Ben and Sharneka Hunter are a fast-food family.

The Wilmington husband and wife work at Burger Kings in different cities - Ben, 43, in Wilmington, Sharneka, 30, in New Castle.

Both earn hourly minimum-wage salaries of $7.25. And both need food stamps and Medicaid to augment their combined $17,000 yearly salary - $2,500 under the federal poverty line - so that they and their 9-year-old daughter can survive.

"I don't think it's fair to be underpaid," Ben said.

The Hunters' plight is shared nationwide, according to a report released last week by the University of California Berkeley Center for Labor Research and Education.

About 52 percent of the families of nonmanagerial fast-food workers need some form of government assistance to get by, the report said. The cost of that public assistance amounts to $7 billion annually.

In Pennsylvania, the public cost of low-wage fast-food jobs is $204 million a year, with 42 percent of fast-food workers needing public assistance, according to the report.

In New Jersey, it costs $204 million, with the same percentage needing assistance.

"Low-wage work keeps people in poverty," said Roberta Iversen, social-work professor at the University of Pennsylvania. "Taxpayers in America are picking up the bill for fast-food companies not paying workers enough. Meanwhile, the health and well-being of these workers' children are being risked."

Iversen said that experts on poverty and the economy call for a rise in the U.S. minimum wage, which is $7.25 an hour, the same as in Pennsylvania and New Jersey.

Deborah Weinstein, executive director of the Coalition on Human Needs, agreed. The coalition is an alliance of national organizations working to help low-income Americans.

"The preponderance of economists' views is that moderate increases in the minimum wage are positive and do not substantially reduce employment," she said.

Hold on, counter groups such as the Employment Policies Institute in Washington, which represents the interests of businesses, including restaurants.

Michael Saltsman, research director at the institute, said that raising the minimum wage would cut into the profits of restaurant owners, working in an industry known for small profit margins.

It also could preclude owners from hiring workers, thus impinging on the lives of other low-income people, he said.

Despite the Berkeley report's criticism of reliance on the federal safety net, Saltsman said it's fine that minimum-wage workers can count on benefits programs such as the federal Earned Income Tax Credit for help. EITC is a refundable tax credit for low- and moderate-income workers, primarily with children. The credit went to 27.5 million families in 2010, federal figures show.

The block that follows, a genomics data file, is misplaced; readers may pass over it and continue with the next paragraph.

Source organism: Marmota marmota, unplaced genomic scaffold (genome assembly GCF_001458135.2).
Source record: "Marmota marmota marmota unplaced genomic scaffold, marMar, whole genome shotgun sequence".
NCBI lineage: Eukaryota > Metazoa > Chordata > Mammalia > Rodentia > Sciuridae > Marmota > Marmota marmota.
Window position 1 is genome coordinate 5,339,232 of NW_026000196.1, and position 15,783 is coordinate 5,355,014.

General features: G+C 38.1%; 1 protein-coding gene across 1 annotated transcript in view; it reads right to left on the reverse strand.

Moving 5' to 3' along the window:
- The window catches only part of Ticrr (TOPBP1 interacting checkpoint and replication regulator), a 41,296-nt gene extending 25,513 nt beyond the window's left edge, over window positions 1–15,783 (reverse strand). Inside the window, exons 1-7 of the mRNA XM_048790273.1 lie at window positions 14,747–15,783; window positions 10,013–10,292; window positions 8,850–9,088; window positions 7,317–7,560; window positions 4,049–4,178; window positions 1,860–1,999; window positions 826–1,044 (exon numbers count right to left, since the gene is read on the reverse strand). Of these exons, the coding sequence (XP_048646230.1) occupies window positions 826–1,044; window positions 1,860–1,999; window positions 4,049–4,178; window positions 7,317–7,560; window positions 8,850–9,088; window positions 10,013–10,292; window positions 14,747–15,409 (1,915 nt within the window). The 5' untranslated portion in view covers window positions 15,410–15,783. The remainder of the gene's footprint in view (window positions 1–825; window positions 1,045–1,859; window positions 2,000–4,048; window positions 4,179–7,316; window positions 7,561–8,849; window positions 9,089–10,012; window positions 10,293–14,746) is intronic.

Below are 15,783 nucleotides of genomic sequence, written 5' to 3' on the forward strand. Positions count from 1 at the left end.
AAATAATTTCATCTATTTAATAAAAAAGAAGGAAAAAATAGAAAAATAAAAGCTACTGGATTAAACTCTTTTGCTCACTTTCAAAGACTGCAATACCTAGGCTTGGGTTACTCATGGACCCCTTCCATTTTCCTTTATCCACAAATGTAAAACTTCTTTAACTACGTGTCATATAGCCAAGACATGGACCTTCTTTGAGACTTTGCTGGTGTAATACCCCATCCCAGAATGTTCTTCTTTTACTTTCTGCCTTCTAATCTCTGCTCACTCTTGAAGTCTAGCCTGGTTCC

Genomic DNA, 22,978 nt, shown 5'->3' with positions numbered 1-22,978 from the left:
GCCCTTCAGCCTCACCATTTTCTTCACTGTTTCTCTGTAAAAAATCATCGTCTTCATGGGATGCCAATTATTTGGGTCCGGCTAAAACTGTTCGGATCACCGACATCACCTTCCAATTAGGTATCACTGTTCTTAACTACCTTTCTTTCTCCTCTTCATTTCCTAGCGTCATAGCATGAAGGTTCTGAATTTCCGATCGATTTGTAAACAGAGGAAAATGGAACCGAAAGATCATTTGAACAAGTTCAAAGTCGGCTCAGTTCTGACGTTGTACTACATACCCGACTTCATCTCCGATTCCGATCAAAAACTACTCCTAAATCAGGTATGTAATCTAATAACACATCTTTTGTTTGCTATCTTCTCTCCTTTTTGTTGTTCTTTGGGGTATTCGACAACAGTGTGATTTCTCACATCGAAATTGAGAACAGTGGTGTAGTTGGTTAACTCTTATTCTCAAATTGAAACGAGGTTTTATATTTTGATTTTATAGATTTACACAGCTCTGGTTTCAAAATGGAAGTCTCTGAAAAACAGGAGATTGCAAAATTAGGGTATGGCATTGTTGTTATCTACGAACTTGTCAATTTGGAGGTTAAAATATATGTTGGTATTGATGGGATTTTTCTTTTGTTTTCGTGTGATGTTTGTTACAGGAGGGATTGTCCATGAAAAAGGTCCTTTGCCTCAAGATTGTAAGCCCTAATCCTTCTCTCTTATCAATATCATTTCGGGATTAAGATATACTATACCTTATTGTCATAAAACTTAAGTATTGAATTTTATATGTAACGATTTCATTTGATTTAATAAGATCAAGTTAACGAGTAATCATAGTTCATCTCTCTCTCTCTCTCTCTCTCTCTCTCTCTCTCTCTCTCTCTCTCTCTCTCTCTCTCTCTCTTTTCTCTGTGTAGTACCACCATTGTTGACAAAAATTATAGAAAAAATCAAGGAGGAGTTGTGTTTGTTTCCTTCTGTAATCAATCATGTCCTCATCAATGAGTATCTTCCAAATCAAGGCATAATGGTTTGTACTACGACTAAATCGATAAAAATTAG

"It's more effective to support workers through the tax code than an unrealistic mandate on employers to raise the minimum wage," he said.

Asked to comment, Burger King officials e-mailed a statement saying, in part, "As a corporation, we respect the rights of all workers."

While the popular image of a fast-food worker is that of a teenager, more than two-thirds of nonmanagerial workers in places like McDonald's are 20 or older, according to the Berkeley report.

Nearly 70 percent of them are the primary wage earners in their families, while more than one in four are raising children.

Economists say that teens are being driven out of fast-food jobs by older people hurt by the slow-recovering job market.

Ben Hunter is a certified carpenter who would rather be working elsewhere. "I'm qualified to do other work," he said. "It's just hard to find a job, and I've put in many applications."

Hunter took part in a one-day national strike of fast-food workers Aug. 29. The Service Employees International Union, which unionizes janitors and security guards, provided technical assistance to the striking workers and has organized a national public-relations campaign on behalf of fast-food workers.

People like Hunter need an increase in salary - but not too much of one, said Timothy Smeeding, an economist and director of the Institute for Research and Poverty at the University of Wisconsin.

"A minimum wage of $7.25 is too low," Smeeding said. "You can go to $9, or $9.50, without doing too much damage. But much above $10, employers start thinking about laying off workers."

And, he added, as a result of higher minimum wages, fast-food places will replace workers deemed too expensive with self-checkout machines, or even robots in drive-through windows.

Aside from low wages, the Berkeley report underscores another important issue relating to low-income Americans: "It dispels the myth that those in poverty do not work," said Judith Levine, a sociologist with Temple University. "Many people in poverty have jobs. The problem is the jobs don't pay enough."